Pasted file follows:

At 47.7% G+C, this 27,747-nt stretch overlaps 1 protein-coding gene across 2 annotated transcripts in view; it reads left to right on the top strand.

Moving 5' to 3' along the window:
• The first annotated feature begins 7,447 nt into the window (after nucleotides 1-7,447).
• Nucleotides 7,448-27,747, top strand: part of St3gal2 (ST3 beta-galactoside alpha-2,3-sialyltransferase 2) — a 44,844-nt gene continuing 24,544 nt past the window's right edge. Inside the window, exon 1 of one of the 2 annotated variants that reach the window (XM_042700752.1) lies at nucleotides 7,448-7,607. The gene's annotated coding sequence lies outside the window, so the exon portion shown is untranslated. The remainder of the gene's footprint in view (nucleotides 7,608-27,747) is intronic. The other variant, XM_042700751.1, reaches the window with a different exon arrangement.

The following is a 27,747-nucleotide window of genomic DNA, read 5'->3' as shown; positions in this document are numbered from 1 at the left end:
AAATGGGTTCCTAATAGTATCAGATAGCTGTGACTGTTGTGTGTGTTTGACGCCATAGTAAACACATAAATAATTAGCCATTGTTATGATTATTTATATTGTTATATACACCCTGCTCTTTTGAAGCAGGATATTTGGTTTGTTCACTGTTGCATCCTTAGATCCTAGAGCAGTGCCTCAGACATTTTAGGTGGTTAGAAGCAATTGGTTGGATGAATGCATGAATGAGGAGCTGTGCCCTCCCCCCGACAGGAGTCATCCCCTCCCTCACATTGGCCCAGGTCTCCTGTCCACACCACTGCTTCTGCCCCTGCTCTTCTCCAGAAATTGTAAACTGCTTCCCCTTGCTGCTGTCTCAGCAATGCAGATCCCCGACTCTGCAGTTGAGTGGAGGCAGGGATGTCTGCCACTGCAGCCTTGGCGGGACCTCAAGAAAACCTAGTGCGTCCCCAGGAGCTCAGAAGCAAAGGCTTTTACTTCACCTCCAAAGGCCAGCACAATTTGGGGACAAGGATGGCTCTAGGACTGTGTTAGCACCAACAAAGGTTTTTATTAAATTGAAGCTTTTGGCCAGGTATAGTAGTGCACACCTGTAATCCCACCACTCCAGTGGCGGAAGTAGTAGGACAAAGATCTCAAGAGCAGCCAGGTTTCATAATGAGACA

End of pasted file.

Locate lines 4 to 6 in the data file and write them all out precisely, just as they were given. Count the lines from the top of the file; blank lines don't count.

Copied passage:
• Nucleotides 7,448-27,747, top strand: part of St3gal2 (ST3 beta-galactoside alpha-2,3-sialyltransferase 2) — a 44,844-nt gene continuing 24,544 nt past the window's right edge. Inside the window, exon 1 of one of the 2 annotated variants that reach the window (XM_042700752.1) lies at nucleotides 7,448-7,607. The gene's annotated coding sequence lies outside the window, so the exon portion shown is untranslated. The remainder of the gene's footprint in view (nucleotides 7,608-27,747) is intronic. The other variant, XM_042700751.1, reaches the window with a different exon arrangement.

The following is a 27,747-nucleotide window of genomic DNA, read 5'->3' as shown; positions in this document are numbered from 1 at the left end:
AAATGGGTTCCTAATAGTATCAGATAGCTGTGACTGTTGTGTGTGTTTGACGCCATAGTAAACACATAAATAATTAGCCATTGTTATGATTATTTATATTGTTATATACACCCTGCTCTTTTGAAGCAGGATATTTGGTTTGTTCACTGTTGCATCCTTAGATCCTAGAGCAGTGCCTCAGACATTTTAGGTGGTTAGAAGCAATTGGTTGGATGAATGCATGAATGAGGAGCTGTGCCCTCCCCCCGACAGGAGTCATCCCCTCCCTCACATTGGCCCAGGTCTCCTGTCCACACCACTGCTTCTGCCCCTGCTCTTCTCCAGAAATTGTAAACTGCTTCCCCTTGCTGCTGTCTCAGCAATGCAGATCCCCGACTCTGCAGTTGAGTGGAGGCAGGGATGTCTGCCACTGCAGCCTTGGCGGGACCTCAAGAAAACCTAGTGCGTCCCCAGGAGCTCAGAAGCAAAGGCTTTTACTTCACCTCCAAAGGCCAGCACAATTTGGGGACAAGGATGGCTCTAGGACTGTGTTAGCACCAACAAAGGTTTTTATTAAATTGAAGCTTTTGGCCAGGTATAGTAGTGCACACCTGTAATCCCACCACTCCAGTGGCGGAAGTAGTAGGACAAAGATCTCAAGAGCAGCCAGGTTTCATAATGAGACA